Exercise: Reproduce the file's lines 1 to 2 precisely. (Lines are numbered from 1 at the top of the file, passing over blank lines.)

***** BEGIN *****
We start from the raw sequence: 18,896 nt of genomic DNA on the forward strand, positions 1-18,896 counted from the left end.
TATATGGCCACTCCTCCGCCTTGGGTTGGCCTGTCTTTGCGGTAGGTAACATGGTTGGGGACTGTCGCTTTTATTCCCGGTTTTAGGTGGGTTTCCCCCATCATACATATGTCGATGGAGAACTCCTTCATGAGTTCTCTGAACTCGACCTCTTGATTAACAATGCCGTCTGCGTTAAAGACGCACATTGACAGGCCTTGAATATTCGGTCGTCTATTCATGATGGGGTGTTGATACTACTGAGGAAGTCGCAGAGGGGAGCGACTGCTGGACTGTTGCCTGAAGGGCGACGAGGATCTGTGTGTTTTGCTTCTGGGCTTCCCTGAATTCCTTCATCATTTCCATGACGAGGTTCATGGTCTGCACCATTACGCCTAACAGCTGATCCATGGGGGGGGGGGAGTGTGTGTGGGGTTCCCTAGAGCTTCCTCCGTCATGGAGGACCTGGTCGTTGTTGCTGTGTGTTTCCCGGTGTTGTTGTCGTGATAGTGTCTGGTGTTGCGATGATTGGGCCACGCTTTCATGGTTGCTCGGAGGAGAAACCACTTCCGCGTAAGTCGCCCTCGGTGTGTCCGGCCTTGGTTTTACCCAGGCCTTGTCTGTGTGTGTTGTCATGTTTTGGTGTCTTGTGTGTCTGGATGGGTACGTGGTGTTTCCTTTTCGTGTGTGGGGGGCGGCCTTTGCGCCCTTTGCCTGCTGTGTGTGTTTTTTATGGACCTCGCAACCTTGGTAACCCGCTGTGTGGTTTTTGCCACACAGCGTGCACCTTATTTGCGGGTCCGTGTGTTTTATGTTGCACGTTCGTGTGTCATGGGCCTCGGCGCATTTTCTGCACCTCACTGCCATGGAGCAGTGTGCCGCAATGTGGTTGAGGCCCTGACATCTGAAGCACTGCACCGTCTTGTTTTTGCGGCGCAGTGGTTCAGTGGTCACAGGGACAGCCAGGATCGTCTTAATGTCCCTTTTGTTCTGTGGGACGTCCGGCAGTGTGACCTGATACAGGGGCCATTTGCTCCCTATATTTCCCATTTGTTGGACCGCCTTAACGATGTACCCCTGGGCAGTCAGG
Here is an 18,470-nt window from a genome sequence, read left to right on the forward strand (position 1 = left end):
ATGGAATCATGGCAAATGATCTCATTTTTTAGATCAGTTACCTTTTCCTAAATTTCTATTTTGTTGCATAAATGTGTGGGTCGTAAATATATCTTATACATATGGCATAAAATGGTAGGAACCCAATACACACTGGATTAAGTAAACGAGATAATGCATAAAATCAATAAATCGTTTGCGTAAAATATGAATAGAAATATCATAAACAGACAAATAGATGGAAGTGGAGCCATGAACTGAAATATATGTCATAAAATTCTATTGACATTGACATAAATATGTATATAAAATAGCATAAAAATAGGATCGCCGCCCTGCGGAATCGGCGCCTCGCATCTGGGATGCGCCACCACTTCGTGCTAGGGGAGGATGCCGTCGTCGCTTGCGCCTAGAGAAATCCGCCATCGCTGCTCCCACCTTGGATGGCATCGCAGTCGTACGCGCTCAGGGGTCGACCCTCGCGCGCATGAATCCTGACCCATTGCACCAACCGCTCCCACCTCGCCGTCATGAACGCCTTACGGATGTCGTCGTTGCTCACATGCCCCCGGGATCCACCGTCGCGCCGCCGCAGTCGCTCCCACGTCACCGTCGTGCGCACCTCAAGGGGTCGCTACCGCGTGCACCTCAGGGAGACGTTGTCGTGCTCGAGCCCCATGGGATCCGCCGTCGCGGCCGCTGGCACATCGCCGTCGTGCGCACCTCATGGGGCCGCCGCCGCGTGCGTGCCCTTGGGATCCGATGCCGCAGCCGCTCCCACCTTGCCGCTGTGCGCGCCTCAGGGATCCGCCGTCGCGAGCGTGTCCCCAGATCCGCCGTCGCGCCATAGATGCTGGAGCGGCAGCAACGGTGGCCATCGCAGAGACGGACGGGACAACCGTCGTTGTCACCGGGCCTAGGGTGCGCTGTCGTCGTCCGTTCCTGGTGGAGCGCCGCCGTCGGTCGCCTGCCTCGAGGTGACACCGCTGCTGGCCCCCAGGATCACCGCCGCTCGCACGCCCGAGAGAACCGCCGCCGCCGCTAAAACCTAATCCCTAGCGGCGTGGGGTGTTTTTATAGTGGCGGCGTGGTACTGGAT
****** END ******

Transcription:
We start from the raw sequence: 18,896 nt of genomic DNA on the forward strand, positions 1-18,896 counted from the left end.
TATATGGCCACTCCTCCGCCTTGGGTTGGCCTGTCTTTGCGGTAGGTAACATGGTTGGGGACTGTCGCTTTTATTCCCGGTTTTAGGTGGGTTTCCCCCATCATACATATGTCGATGGAGAACTCCTTCATGAGTTCTCTGAACTCGACCTCTTGATTAACAATGCCGTCTGCGTTAAAGACGCACATTGACAGGCCTTGAATATTCGGTCGTCTATTCATGATGGGGTGTTGATACTACTGAGGAAGTCGCAGAGGGGAGCGACTGCTGGACTGTTGCCTGAAGGGCGACGAGGATCTGTGTGTTTTGCTTCTGGGCTTCCCTGAATTCCTTCATCATTTCCATGACGAGGTTCATGGTCTGCACCATTACGCCTAACAGCTGATCCATGGGGGGGGGGGAGTGTGTGTGGGGTTCCCTAGAGCTTCCTCCGTCATGGAGGACCTGGTCGTTGTTGCTGTGTGTTTCCCGGTGTTGTTGTCGTGATAGTGTCTGGTGTTGCGATGATTGGGCCACGCTTTCATGGTTGCTCGGAGGAGAAACCACTTCCGCGTAAGTCGCCCTCGGTGTGTCCGGCCTTGGTTTTACCCAGGCCTTGTCTGTGTGTGTTGTCATGTTTTGGTGTCTTGTGTGTCTGGATGGGTACGTGGTGTTTCCTTTTCGTGTGTGGGGGGCGGCCTTTGCGCCCTTTGCCTGCTGTGTGTGTTTTTTATGGACCTCGCAACCTTGGTAACCCGCTGTGTGGTTTTTGCCACACAGCGTGCACCTTATTTGCGGGTCCGTGTGTTTTATGTTGCACGTTCGTGTGTCATGGGCCTCGGCGCATTTTCTGCACCTCACTGCCATGGAGCAGTGTGCCGCAATGTGGTTGAGGCCCTGACATCTGAAGCACTGCACCGTCTTGTTTTTGCGGCGCAGTGGTTCAGTGGTCACAGGGACAGCCAGGATCGTCTTAATGTCCCTTTTGTTCTGTGGGACGTCCGGCAGTGTGACCTGATACAGGGGCCATTTGCTCCCTATATTTCCCATTTGTTGGACCGCCTTAACGATGTACCCCTGGGCAGTCAGG